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Stored Blocks and Other Forms of Chaos

The other projects we are tackling? We have a court yard project also under way, with some trellising and planting holes already made and the beginnings of removal of a slab of concrete which was used as a ramp when it was still a coach and stable yard. This project almost made it onto Monty Don's new design problem solving programme coming up later in the year but they couldn't find another suitable garden nearby to partner us with for filming economies.

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Stage 2 of Transformation

The fourth project is a new decent sized shed which will act as a potting shed and tool workroom for various members of the family, by agreement on who has it when. These latter two I will describe in more detail as they make more progress. For now I am very pleased with our new little lookout spot in which I can sit with a mid-morning cuppa and enjoy the space we inhabit before getting on with the next bit of work to do, invariably head down and bottom up, not able to see much except what is immediately in front of me. Do I garden for those moments of relaxation or for the work itself? Both I think play an important part in my life as a deeply soul satisfying act of creativity and working with nature, being in touch with the source of all life, being in the moment with the wildlife all around me and growing food which I know is healthy and nutritious for our bodies. I feel blessed.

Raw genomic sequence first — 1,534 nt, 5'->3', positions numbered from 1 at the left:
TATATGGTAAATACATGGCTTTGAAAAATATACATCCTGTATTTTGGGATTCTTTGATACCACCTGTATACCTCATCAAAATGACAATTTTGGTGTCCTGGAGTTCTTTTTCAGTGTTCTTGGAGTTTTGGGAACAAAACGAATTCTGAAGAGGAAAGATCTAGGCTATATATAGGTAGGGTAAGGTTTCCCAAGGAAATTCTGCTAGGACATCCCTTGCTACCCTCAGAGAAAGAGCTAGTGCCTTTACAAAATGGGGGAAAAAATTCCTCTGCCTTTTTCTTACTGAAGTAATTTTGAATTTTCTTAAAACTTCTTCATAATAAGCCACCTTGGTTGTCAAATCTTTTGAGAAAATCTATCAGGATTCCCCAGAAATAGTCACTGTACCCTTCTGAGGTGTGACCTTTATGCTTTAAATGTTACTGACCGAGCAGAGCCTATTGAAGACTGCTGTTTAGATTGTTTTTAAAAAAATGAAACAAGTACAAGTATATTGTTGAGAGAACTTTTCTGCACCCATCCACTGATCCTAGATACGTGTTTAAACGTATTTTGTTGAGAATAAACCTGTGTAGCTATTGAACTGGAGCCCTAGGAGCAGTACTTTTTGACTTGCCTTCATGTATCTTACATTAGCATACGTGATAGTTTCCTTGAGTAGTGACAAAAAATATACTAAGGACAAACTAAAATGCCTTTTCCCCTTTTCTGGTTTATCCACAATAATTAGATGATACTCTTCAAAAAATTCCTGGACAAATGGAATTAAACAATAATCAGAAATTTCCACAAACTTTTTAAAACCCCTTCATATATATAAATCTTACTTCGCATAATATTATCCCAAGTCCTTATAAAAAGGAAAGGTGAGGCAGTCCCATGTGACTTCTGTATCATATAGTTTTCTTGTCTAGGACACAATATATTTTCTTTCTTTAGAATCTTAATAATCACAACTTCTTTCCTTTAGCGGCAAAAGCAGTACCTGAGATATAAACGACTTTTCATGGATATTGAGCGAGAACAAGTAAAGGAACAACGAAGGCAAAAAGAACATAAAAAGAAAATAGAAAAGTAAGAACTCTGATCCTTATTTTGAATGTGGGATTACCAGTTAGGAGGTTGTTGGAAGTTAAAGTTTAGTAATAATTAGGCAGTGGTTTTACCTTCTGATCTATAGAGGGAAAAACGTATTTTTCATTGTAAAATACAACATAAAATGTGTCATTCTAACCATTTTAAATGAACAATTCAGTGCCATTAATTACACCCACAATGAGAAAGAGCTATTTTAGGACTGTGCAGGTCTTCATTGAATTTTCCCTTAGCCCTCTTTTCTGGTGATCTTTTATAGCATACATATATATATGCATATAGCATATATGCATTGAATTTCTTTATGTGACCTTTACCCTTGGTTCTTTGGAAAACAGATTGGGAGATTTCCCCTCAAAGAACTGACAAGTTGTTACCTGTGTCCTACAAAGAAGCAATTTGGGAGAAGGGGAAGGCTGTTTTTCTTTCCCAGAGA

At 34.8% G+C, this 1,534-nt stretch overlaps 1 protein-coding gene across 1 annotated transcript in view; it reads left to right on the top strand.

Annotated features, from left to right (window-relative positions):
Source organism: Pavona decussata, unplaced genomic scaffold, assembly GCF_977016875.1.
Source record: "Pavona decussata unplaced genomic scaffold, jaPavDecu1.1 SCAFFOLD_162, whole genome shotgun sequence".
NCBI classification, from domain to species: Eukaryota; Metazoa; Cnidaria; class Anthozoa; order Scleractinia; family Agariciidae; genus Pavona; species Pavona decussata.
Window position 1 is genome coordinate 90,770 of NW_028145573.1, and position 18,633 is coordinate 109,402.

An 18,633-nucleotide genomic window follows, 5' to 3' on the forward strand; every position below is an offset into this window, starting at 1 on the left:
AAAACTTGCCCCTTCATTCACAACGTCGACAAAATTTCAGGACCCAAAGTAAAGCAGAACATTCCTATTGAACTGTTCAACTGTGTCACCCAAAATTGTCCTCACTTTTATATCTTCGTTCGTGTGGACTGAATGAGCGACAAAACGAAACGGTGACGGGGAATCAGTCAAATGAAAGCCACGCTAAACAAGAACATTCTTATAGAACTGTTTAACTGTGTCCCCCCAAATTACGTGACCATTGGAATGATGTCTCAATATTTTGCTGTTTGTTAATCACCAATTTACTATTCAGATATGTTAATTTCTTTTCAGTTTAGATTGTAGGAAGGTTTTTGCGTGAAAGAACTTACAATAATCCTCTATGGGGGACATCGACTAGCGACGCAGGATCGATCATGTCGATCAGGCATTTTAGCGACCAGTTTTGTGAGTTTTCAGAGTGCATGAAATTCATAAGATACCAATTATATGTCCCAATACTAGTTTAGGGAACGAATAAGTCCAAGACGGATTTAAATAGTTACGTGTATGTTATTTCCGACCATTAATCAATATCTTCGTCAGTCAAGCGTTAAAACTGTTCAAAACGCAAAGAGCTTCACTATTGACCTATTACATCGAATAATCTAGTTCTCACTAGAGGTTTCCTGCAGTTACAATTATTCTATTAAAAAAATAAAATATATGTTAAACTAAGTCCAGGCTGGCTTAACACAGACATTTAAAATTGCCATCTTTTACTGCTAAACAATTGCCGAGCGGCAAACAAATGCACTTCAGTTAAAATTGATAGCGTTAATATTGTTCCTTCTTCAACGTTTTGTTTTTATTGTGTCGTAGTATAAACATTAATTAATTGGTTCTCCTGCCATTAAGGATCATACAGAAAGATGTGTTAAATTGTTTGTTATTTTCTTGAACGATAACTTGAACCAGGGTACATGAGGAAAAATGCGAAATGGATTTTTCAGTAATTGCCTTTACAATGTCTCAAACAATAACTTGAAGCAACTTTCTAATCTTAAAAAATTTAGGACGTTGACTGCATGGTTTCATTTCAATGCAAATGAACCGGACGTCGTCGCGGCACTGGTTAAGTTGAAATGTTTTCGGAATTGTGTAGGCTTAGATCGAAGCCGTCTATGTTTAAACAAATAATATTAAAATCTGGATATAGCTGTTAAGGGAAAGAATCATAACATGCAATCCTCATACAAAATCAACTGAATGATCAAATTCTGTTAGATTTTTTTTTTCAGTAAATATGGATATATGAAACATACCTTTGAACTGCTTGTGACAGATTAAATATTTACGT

*Bay grows like a weed in our garden and in many parts of the island, and whilst a culinary desirable in the kitchen, becomes a complete dominating nuisance that appears to be virtually un-killable. We have previously had roots dug out by bulldozers, only for them to reappear some years later from odd bits of root left behind; we have painted stumps with root killers, we have now found that cutting them down, allowing them to slightly shoot and spraying with path clear or other systemic weed killer, and drilling down into the edges of the main multi stemmed bole and filling with spirits of salts seems to work. If anyone knows of a better way do get in touch but so far this seems to be working. Fingers crossed. I do keep them clipped and trained where I can but we had about 10 of them dominating the garden when we arrived and are happy to have 3-4. My husband has made some lovely barley twisted standards from seedlings we still find everywhere, but overall I prefer not to have any more of them.

Sylvia Clare

Text and photographs by Sylvia Clare, who has been an HPS member for more than 10 years.